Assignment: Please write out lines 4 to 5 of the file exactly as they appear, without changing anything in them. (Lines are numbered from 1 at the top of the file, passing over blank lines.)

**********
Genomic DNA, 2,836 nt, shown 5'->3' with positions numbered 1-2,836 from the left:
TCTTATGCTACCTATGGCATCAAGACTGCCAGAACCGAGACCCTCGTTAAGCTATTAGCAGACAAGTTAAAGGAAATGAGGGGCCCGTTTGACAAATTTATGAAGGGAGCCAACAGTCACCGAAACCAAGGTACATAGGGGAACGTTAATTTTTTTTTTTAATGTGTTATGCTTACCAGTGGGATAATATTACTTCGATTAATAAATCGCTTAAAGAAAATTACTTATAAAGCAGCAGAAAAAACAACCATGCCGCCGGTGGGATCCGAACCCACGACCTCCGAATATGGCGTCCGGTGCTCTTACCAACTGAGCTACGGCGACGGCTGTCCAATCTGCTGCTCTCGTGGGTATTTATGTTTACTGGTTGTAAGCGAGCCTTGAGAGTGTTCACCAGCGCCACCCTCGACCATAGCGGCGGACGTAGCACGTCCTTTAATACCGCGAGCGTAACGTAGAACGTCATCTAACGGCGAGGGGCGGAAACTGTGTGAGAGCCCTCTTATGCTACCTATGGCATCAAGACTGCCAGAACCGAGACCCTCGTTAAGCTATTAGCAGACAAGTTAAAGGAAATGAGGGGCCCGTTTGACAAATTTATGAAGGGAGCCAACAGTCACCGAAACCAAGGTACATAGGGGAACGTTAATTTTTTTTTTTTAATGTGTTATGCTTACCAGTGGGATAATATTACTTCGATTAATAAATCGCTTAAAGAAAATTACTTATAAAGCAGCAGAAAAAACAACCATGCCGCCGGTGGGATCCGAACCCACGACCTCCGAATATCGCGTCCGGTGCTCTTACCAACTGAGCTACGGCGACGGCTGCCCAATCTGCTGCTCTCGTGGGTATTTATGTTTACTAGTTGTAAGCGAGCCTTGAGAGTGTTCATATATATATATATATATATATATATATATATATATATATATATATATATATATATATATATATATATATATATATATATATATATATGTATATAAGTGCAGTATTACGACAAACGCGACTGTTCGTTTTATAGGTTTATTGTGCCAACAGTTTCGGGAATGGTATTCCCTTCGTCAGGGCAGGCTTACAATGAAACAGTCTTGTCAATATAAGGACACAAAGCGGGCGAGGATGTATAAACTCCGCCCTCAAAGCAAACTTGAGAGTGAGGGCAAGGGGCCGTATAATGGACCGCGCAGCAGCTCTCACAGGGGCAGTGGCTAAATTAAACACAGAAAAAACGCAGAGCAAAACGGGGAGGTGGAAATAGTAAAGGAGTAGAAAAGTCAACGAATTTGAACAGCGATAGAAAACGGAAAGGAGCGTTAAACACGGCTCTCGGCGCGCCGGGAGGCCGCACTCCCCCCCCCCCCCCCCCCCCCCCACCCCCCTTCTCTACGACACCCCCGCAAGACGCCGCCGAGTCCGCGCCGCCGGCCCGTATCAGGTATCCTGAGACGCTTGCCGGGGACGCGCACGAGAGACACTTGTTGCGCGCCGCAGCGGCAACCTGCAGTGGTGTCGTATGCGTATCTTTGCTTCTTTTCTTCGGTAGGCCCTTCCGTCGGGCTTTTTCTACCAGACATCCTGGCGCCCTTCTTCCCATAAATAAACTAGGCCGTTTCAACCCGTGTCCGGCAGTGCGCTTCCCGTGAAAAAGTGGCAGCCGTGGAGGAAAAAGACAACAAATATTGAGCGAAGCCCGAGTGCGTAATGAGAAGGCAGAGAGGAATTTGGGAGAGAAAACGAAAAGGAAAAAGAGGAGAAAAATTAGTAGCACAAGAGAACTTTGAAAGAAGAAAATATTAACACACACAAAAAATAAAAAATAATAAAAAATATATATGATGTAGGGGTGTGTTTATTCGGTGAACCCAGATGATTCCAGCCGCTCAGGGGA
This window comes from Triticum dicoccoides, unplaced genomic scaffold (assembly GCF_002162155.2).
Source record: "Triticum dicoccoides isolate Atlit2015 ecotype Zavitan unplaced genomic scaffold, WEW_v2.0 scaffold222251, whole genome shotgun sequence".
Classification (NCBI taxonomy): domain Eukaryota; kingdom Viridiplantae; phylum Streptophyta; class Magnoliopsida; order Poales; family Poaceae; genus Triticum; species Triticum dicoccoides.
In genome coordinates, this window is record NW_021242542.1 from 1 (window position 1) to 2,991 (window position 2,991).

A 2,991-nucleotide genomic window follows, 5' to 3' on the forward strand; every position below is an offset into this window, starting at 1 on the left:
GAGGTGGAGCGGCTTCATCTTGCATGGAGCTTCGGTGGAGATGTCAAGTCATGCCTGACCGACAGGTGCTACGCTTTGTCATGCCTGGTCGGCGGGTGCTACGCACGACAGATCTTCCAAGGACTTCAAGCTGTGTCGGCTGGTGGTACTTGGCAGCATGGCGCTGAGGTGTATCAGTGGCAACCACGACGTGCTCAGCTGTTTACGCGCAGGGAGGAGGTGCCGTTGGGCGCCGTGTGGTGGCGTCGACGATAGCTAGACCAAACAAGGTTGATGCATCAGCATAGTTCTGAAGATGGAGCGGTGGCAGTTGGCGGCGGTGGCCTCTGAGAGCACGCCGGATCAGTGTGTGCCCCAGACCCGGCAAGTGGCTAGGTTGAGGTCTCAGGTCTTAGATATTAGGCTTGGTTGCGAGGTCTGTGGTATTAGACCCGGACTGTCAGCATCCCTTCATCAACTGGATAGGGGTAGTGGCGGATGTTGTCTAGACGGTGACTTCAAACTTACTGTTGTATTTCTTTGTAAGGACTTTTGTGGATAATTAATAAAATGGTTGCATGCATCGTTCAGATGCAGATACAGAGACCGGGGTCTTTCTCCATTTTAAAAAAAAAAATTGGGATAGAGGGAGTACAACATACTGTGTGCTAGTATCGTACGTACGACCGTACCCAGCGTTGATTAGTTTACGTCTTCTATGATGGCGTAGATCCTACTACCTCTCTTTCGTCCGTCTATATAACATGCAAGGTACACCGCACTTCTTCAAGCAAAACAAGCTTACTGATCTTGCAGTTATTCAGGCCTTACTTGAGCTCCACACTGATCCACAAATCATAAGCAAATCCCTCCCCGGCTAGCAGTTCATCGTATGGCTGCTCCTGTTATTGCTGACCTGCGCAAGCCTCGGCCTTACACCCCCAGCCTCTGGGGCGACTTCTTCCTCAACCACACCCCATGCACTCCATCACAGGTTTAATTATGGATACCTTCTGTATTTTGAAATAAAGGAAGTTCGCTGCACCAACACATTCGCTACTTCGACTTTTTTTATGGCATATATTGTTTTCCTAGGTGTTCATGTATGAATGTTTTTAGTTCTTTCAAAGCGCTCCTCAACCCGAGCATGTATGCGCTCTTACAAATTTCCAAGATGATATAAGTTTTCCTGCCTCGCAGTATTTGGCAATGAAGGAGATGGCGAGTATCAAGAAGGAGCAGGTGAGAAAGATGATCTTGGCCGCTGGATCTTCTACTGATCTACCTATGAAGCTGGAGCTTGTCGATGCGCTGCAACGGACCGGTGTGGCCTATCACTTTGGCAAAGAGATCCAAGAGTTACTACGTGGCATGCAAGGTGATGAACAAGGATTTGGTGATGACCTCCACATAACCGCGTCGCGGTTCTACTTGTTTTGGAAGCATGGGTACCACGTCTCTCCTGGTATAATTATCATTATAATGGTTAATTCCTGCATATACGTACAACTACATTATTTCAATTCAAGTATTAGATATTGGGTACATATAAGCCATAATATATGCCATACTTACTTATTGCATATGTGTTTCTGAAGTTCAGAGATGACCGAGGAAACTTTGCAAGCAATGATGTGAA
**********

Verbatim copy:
Source record: "Triticum dicoccoides isolate Atlit2015 ecotype Zavitan unplaced genomic scaffold, WEW_v2.0 scaffold222251, whole genome shotgun sequence".
Classification (NCBI taxonomy): domain Eukaryota; kingdom Viridiplantae; phylum Streptophyta; class Magnoliopsida; order Poales; family Poaceae; genus Triticum; species Triticum dicoccoides.